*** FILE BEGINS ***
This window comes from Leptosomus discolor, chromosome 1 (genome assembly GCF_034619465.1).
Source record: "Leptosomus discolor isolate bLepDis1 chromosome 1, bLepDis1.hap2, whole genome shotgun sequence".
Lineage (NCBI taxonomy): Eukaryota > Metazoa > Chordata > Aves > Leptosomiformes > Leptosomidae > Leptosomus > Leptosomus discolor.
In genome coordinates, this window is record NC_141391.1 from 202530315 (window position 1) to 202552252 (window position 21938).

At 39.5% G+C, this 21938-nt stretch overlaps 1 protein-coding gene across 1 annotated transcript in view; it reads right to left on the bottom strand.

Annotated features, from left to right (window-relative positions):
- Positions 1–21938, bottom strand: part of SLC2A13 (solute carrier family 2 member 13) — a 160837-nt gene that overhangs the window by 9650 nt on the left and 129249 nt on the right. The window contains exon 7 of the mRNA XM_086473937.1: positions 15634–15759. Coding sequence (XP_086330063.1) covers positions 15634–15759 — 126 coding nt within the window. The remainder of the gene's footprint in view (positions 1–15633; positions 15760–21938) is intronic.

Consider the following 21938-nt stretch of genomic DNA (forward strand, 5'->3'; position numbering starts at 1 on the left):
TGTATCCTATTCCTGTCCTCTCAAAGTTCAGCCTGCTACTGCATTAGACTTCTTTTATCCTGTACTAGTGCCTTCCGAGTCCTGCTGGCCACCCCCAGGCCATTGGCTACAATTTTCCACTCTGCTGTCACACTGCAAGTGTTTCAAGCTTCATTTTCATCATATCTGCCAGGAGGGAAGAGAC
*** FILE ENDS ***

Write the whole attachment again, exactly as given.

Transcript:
This window comes from Leptosomus discolor, chromosome 1 (genome assembly GCF_034619465.1).
Source record: "Leptosomus discolor isolate bLepDis1 chromosome 1, bLepDis1.hap2, whole genome shotgun sequence".
Lineage (NCBI taxonomy): Eukaryota > Metazoa > Chordata > Aves > Leptosomiformes > Leptosomidae > Leptosomus > Leptosomus discolor.
In genome coordinates, this window is record NC_141391.1 from 202530315 (window position 1) to 202552252 (window position 21938).

At 39.5% G+C, this 21938-nt stretch overlaps 1 protein-coding gene across 1 annotated transcript in view; it reads right to left on the bottom strand.

Annotated features, from left to right (window-relative positions):
- Positions 1–21938, bottom strand: part of SLC2A13 (solute carrier family 2 member 13) — a 160837-nt gene that overhangs the window by 9650 nt on the left and 129249 nt on the right. The window contains exon 7 of the mRNA XM_086473937.1: positions 15634–15759. Coding sequence (XP_086330063.1) covers positions 15634–15759 — 126 coding nt within the window. The remainder of the gene's footprint in view (positions 1–15633; positions 15760–21938) is intronic.

Consider the following 21938-nt stretch of genomic DNA (forward strand, 5'->3'; position numbering starts at 1 on the left):
TGTATCCTATTCCTGTCCTCTCAAAGTTCAGCCTGCTACTGCATTAGACTTCTTTTATCCTGTACTAGTGCCTTCCGAGTCCTGCTGGCCACCCCCAGGCCATTGGCTACAATTTTCCACTCTGCTGTCACACTGCAAGTGTTTCAAGCTTCATTTTCATCATATCTGCCAGGAGGGAAGAGAC